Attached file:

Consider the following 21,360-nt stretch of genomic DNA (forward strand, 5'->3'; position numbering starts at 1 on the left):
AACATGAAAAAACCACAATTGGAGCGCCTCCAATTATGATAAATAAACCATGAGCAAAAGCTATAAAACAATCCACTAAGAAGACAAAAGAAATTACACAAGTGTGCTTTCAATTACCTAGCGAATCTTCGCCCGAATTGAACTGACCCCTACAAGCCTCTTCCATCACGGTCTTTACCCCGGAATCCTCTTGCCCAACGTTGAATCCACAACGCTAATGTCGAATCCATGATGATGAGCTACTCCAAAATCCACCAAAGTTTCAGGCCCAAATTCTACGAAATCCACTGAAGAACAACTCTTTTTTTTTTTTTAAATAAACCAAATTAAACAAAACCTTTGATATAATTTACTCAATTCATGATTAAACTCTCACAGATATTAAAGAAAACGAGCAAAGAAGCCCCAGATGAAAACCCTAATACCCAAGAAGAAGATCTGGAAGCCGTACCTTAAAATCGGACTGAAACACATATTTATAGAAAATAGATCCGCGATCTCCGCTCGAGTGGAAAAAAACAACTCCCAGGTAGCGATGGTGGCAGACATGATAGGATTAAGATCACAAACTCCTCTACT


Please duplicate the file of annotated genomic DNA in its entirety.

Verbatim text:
Consider the following 21,360-nt stretch of genomic DNA (forward strand, 5'->3'; position numbering starts at 1 on the left):
AACATGAAAAAACCACAATTGGAGCGCCTCCAATTATGATAAATAAACCATGAGCAAAAGCTATAAAACAATCCACTAAGAAGACAAAAGAAATTACACAAGTGTGCTTTCAATTACCTAGCGAATCTTCGCCCGAATTGAACTGACCCCTACAAGCCTCTTCCATCACGGTCTTTACCCCGGAATCCTCTTGCCCAACGTTGAATCCACAACGCTAATGTCGAATCCATGATGATGAGCTACTCCAAAATCCACCAAAGTTTCAGGCCCAAATTCTACGAAATCCACTGAAGAACAACTCTTTTTTTTTTTTTAAATAAACCAAATTAAACAAAACCTTTGATATAATTTACTCAATTCATGATTAAACTCTCACAGATATTAAAGAAAACGAGCAAAGAAGCCCCAGATGAAAACCCTAATACCCAAGAAGAAGATCTGGAAGCCGTACCTTAAAATCGGACTGAAACACATATTTATAGAAAATAGATCCGCGATCTCCGCTCGAGTGGAAAAAAACAACTCCCAGGTAGCGATGGTGGCAGACATGATAGGATTAAGATCACAAACTCCTCTACT